There’s an ongoing and usually good natured ribbing that gets passed between the East Coast tech community and the larger one in Silicon Valley. With the caveat that this is a wholesale generalization, it usually consists of our West Coast brethren accusing people here in New York or Boston of being too focused on business models, revenue, and other “details” while the East Coast contingent lobbies back the notion that there is altogether too much Kool-aid being consumed out there in the Bay Area. All in good fun.
Which is why I was amused to read a comment in a recent article about the evolution of Mark Zuckerberg the manager that read, “I thought Mark was one in a million. Now I think Mark is maybe one in a trillion.”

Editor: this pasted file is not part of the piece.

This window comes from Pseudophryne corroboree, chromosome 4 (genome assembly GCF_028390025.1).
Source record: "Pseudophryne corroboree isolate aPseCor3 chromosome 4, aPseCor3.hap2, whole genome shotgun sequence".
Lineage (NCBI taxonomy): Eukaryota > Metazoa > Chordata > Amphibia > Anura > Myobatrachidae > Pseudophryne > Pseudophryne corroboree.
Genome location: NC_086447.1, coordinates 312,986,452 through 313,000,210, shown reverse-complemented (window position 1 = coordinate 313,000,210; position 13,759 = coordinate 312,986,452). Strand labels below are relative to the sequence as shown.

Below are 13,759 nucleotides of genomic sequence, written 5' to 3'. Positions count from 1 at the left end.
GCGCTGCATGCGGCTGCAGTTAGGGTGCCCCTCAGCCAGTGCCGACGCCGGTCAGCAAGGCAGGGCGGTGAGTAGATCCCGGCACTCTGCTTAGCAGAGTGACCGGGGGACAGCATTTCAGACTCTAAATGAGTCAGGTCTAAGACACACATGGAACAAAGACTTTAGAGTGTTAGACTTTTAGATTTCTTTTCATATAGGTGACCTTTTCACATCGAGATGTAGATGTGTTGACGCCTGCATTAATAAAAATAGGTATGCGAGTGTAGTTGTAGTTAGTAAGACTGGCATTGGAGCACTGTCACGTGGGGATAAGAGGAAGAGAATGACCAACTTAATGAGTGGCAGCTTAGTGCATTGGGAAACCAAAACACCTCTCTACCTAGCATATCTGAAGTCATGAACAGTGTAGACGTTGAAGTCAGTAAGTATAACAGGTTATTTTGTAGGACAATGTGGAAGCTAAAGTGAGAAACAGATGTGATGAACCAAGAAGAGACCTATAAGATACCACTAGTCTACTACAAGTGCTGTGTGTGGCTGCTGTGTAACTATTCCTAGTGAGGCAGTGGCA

The population of the world is approximately 6.8 billion today. If you make a deeply simplistic assumption that the population of the world turns over once every 25 years and don’t bother to account for population growth, a trillion people is about 147 “turns” of world population (of course if you actually did account for growth it’s actually quite a bit more than that, but I’m lazy today). 147 turns times 25 years is 3,675 years.
So basically this claim is that Mark Zuckerberg is the greatest entrepreneur (or manager, or leader) since 1,665 BC. Julius Caesar, Jesus, Alexander the Great (to say nothing of Bill Gates, Steve Jobs, Andy Grove or Jack Welch) clearly have nothing on Zuck. This is some hyperbole I think we can all get behind!